Sidestepping sanctions

Russia’s biggest combat boot manufacturer is quietly amassing a fortune, seemingly under the West’s radar

Sidestepping sanctions

Illustration: Alisa Krasnikova / Novaya Gazeta Europe

Flagship Russian boot brand Faraday has become a Russian manufacturing success story despite the country’s severe sanctioning by the West. Somehow, despite its contracts to supply the Russian military fighting in Ukraine, Faraday’s owners remain unsanctioned, and continue to enjoy access to European markets as well as the freedom to travel there.

Svetlana and Oleg Andrianov have spent much of the past 30 years building their successful family business in Russia from the ground up, having created a boot brand marketed for outdoor activities and the military. The couple currently employs over 1,000 staff in their two factories, which produce 5 million pairs of boots annually.

For several years, Faraday was the sole supplier of boots to the Interior Ministry and the Russian National Guard, and the company’s business model has always focused on winning government contracts.

While it is common practice for manufacturers to drastically slash prices to win contracts, often at the expense of quality, the Andrianovs chose a different path, and have developed a reputation for refusing to compromise on the quality of their products, even when this has meant losing out to other Russian companies for government contracts.

Unsanctioned growth

The war in Ukraine does’t appear to have impacted Faraday as much as you might expect. Shortly after the Russian invasion of Ukraine, Faraday’s public VK account published several anti-war posts, which were quickly deleted, as the company claimed its account was hacked and apologised for posting “political and extremist content”. This mishap didn’t seem to deter the Russian Defence Ministry from signing contracts with Faraday, whose combat boots were now in high demand.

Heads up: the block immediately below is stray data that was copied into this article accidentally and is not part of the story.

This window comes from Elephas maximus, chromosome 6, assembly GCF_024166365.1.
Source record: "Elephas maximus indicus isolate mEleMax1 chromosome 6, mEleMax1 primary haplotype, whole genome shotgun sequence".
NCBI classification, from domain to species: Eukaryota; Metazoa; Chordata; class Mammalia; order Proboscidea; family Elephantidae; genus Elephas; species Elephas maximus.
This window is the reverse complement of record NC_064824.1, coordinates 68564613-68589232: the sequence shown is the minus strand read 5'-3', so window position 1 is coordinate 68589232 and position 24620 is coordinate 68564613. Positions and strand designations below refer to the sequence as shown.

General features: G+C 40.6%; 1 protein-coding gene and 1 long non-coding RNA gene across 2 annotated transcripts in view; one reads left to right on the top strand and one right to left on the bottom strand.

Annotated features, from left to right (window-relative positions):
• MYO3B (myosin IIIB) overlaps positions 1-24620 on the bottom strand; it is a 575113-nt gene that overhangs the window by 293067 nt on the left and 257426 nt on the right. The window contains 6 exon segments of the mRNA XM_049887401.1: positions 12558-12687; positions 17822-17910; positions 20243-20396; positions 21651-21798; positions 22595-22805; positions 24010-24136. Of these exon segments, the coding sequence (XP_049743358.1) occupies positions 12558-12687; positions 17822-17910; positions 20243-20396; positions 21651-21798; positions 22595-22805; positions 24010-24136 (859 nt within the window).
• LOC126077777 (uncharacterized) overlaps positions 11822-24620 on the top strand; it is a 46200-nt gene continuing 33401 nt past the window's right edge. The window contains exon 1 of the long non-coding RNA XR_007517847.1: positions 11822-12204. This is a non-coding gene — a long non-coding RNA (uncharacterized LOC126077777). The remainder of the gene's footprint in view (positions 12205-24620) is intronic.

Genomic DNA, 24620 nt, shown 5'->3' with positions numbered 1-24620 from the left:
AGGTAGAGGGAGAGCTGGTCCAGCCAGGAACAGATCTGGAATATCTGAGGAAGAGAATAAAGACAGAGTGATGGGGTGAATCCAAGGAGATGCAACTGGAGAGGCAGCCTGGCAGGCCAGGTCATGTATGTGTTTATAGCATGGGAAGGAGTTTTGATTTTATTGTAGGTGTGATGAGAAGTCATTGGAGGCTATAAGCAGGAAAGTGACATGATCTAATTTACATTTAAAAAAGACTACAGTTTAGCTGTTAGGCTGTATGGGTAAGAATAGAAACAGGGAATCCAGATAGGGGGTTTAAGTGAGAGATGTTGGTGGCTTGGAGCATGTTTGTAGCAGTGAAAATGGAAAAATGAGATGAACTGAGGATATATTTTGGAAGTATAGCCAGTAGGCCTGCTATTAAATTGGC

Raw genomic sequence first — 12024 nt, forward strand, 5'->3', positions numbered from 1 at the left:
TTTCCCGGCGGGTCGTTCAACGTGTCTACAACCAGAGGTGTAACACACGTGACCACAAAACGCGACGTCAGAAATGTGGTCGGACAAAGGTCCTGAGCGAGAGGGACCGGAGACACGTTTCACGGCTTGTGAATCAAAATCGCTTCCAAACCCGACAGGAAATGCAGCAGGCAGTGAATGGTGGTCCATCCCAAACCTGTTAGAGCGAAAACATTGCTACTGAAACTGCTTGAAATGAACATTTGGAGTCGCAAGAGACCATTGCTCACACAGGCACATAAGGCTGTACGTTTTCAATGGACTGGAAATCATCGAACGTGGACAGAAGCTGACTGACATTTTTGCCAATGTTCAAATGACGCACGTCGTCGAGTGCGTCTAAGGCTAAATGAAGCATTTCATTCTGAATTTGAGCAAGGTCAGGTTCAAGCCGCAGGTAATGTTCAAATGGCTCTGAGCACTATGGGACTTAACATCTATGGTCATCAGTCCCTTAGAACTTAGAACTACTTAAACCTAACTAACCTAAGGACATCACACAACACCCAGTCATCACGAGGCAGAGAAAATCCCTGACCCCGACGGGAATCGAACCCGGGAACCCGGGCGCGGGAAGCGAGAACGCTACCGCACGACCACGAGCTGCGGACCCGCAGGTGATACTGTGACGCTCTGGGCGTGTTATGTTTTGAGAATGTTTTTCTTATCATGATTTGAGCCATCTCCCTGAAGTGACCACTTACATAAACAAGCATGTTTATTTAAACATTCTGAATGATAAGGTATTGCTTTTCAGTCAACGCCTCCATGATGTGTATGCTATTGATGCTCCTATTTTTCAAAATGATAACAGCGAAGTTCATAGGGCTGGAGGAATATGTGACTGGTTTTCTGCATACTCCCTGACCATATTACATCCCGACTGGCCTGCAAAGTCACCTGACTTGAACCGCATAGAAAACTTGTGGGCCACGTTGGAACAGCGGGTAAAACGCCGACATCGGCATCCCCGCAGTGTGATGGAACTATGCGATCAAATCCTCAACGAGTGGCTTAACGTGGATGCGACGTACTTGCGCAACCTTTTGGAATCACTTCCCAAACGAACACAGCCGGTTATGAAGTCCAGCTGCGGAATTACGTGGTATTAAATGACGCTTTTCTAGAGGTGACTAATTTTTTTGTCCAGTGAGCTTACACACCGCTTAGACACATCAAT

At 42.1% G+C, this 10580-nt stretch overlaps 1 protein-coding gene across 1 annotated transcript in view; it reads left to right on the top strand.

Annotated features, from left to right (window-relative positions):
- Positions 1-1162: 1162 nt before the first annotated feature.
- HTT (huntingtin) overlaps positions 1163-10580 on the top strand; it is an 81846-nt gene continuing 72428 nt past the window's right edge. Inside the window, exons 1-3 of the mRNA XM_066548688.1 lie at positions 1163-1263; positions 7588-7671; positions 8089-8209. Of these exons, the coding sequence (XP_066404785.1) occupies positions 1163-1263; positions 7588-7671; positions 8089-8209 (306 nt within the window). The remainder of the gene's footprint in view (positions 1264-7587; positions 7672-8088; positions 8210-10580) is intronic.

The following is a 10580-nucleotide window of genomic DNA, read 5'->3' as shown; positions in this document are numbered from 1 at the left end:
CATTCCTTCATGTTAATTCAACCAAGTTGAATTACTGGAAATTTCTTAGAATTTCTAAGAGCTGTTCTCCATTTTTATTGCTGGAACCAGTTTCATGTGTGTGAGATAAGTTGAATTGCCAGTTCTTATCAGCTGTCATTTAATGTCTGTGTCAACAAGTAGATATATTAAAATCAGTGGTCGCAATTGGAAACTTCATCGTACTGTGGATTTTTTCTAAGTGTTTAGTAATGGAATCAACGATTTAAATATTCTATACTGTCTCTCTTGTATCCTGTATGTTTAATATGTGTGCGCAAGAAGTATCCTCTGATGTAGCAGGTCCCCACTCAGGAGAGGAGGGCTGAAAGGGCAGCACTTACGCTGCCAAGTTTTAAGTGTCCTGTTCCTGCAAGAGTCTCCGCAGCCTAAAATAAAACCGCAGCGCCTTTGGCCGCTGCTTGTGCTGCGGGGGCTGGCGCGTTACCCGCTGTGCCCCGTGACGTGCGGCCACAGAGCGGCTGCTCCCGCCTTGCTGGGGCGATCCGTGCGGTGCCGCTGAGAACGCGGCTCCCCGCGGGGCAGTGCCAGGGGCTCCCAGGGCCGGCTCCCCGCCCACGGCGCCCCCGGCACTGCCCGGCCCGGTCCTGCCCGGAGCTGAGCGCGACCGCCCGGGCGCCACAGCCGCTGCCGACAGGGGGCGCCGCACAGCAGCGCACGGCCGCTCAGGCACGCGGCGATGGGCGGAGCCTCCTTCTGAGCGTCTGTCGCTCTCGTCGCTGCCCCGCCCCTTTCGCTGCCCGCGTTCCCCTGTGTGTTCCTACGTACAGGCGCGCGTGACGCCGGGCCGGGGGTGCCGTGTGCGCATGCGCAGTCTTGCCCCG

The details of procurement orders made by Russia’s Defence Ministry have been classified since the beginning of the war, but there is substantial evidence to indicate that Faraday has been supplying footwear to Russian soldiers fighting in Ukraine.

Faraday is listed as a tailor “supplying clothing items” by Voentorg, Russia’s main military supplies retailer, and several mobilised soldiers serving in Ukraine have confirmed to Novaya Europe that Faraday boots were issued to them as standard kit.

Since the start of the war, the company has ramped up production significantly, thanks in part to a favourable loan from Russia’s Industry and Trade Ministry. “This year we’re completely rebuilding, and re-equipping the factory,” Svetlana Andrianova told Vladimir Putin.

Since the start of the war, the company has ramped up production significantly, thanks in part to a favourable loan from Russia’s Industry and Trade Ministry. “This year we’re completely rebuilding, and re-equipping the factory,” Svetlana Andrianova told Vladimir Putin during a Kremlin meeting on industrial development in August 2023.